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Thanks @TheDude. Since paying more attention intraday to notes over the last month or so, I have reached the conclusion that sometimes a meaningful correlation to equities is observable and actionable, but it is of course pointless to try to have a "bonds are up, so be short equities" (and vice versa) mentality. Some light bulbs came on in my head regarding this as I observed the logical move of bonds and equities during the QE saga--often in lock step, though to different degrees (as bonds have pared losses only slightly since the late June lows whereas stocks are back to and above all time highs).

You talk about the yield curve, which I assume you apply to the same class of debt--yields on only government bonds, for example, of different maturities. But do you use ratios of different classes of bonds, i.e., high yield vs government bonds, or high yield vs investment grade?

I have been watching yield spreads and am using the JNK etf over the IEI etf to get an idea of high yield / gov't spreads. I am not yet sold on its usefulness intraday but it is a metric I am observing more closely and find it to be very interesting to look at on larger time frames.

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Generally, the yield of govt debt is the best curve to watch. The govt of any country will generally have a higher credit rating than anything else. Which country is 'investment grade' is debatable!! It's also the embryo of all things economic.

Macro players will often trade one curve against similar durations of another economy - eg US - Euro, Cad-Ozzy etc.

As for day trading, and this is just my opinion, I'd say this: Day trading is just a game. I dont mean that in a derogatory way at all: I day trade as much as position trade - if not more. When it comes to 'real-money' however, they dont tend to day trade. Day trading for them is getting the best price for their position trades. VWAP, spoofing, etc. It's just a game. The day traders job of course is to catch the coat tails of that flow. Therefore, I wouldnt put too much emphasis on what one is doing compared to the other intraday. The exceptions to this are perhaps the open and closing periods where positions are recalibrated/rehedged - but given they open and close at different times, that creates issues. Typically, the Bund for example starts to wake up when Xetra/DB opens. Economic numbers are another time when the market movers will be in force of course. The rest of the time it's just about being an opportunist - just like us!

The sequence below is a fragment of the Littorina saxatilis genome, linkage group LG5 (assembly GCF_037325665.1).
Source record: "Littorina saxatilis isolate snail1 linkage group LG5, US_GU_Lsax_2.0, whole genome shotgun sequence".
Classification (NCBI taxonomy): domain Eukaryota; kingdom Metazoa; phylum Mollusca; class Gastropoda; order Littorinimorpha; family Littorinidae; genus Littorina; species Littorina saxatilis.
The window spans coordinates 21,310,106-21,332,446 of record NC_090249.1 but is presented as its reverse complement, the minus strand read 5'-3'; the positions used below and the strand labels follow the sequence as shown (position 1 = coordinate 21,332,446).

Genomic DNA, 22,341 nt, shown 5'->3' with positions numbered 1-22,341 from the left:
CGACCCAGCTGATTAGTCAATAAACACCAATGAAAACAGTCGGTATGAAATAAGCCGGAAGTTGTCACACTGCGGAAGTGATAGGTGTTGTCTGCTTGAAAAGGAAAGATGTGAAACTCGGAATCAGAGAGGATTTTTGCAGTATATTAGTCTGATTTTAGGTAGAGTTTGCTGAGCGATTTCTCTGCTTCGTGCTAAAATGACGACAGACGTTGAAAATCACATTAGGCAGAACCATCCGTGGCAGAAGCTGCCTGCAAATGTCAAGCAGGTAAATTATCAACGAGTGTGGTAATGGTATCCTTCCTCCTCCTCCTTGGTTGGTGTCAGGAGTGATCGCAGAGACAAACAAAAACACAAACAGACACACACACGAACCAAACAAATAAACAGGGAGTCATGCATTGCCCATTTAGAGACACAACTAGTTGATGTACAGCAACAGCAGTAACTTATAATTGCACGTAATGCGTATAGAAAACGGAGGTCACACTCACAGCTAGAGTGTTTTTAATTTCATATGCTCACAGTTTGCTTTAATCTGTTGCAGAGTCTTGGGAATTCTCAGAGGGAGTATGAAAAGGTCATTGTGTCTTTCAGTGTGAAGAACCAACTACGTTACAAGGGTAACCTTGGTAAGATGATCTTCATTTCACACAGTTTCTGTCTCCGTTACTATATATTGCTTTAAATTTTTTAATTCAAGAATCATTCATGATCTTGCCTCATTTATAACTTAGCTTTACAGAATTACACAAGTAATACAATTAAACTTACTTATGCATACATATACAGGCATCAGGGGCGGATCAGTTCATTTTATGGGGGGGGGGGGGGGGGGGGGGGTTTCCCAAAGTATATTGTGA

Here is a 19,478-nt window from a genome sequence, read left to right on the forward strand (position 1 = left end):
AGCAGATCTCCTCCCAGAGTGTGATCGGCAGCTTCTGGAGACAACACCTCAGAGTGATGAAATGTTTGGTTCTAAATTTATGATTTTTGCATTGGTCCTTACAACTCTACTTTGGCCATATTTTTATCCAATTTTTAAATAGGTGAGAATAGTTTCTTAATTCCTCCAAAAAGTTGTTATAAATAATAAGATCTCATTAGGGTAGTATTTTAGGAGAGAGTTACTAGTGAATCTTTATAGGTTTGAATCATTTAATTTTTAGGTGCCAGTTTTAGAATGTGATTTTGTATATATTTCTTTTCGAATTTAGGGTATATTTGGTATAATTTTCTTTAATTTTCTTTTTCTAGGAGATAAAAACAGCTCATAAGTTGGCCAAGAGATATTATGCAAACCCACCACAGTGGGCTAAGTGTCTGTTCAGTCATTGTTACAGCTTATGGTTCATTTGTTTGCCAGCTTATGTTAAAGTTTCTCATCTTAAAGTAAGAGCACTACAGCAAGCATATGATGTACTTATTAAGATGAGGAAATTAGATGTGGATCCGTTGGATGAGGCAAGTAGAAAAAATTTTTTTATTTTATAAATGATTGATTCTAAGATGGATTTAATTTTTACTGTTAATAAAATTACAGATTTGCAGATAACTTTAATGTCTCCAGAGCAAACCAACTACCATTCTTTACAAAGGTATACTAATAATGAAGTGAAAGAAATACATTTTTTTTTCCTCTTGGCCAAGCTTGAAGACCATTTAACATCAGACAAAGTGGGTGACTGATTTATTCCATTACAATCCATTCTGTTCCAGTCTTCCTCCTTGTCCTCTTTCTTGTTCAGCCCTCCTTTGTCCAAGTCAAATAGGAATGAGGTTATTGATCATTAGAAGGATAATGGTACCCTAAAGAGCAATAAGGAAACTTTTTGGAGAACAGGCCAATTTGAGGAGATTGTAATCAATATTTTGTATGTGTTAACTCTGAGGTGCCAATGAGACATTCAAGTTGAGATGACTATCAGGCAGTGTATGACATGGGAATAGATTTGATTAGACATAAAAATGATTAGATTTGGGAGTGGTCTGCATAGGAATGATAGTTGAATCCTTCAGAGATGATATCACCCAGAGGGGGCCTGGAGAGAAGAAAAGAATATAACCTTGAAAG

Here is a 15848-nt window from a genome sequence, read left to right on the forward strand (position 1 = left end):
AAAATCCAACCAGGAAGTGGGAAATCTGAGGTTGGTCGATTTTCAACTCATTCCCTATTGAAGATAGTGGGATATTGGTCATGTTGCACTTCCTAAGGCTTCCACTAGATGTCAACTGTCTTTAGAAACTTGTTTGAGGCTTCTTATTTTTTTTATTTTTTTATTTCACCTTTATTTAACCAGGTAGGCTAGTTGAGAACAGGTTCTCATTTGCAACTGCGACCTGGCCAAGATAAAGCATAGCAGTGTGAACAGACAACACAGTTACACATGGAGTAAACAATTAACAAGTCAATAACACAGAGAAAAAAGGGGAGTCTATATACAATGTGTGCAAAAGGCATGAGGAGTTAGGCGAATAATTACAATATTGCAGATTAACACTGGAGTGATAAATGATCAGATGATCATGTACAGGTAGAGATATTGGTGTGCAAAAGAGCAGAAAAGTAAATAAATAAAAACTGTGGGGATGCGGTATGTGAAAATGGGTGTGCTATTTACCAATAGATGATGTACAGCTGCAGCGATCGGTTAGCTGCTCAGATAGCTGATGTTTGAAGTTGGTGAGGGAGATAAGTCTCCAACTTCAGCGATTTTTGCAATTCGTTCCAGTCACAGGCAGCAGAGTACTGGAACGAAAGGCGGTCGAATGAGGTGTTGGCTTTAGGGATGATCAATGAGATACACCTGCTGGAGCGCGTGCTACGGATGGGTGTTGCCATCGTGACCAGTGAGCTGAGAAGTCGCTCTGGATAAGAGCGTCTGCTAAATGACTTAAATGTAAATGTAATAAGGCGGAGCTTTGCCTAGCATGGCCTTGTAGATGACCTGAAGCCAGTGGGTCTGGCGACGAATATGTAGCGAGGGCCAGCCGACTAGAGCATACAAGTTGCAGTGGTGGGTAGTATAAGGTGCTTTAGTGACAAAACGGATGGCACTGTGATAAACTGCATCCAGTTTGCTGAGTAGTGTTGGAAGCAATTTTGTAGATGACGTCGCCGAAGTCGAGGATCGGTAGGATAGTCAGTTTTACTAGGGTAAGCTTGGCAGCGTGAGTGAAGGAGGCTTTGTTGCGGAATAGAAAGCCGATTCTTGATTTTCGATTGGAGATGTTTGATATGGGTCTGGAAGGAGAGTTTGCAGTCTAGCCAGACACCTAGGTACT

In short, I'd say this kind of analysis and trading is best suited to position trading - but again, just my opinion.

FWIW, this blog sometimes has some interesting articles related to rates and indices: Financial Iceberg

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Perhaps it would be worthwhile to plot the spread between treasuries and TIPS of corresponding maturities, and then check how that trends and correlates to general market movement over some period. The benefit of this method, IMO, is that it highlights the bond market's inflation expectations, which affects equities relative valuations.

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TheDude View Post
With QE, the inverse relationship between bonds & equities is dead in the water. Nothing lasts forever.

The Fed buying program has pushed bonds up (obviously). The extra money the fed thus pumped into the economy had 2 effects (IMO):
1. Pushing yields down, meaning everyone buys stocks as there is no longer satisfactory return from holding bonds.
2. Push down rates, making money cheaper to borrow, creating expansion, so again the stock market rises as it's usually a good leading indicator of the economy.

Recent remarks by the Fed have given mxed signals, as the market is expecting QE to ease off some time soon - so bonds are in flux, but the impact of QE is still driving the market up. 30 day correlation is currently -14%, 180 day -49%. i.e. no correlation to speak of - inverse or otherwise.

The traditional 60-40 portfolio theory (used by most asset managers in pension funds etc) has suffered as a result. The bonds used to be held as a hedge against equities - due to the old inverse relationship. Now they are looking at a 50-50 model, or, risk parity as it's known. This massive readjustment of global portfolios of course is having it's own impact in the markets - and I dont think its over yet.

If you want a better grasp of fixed income and equity relationships, you're better off looking at the shape of the yield curve over correlations between asset classes. The YC shape almost must impact the equity markets due to what it is saying about the economy, the impacts of the demand/supply of money and where (on the curve) it is finding a home. Maybe better looking at the SHAPE of the curve, rather than the actual yields/levels.

However, always remember what a wise man once said:
“In theory, theory and practice are the same. In practice, they are not.”


― Albert Einstein

Here's a link to a report cme just published about the rebalancing of portfolios towards risk parity from the traditional 60-40 spilt between equities and fixed income:
http://www.cmegroup.com/education/featured-reports/understanding-risk-parity-201...ign=MKTG+Market+Insights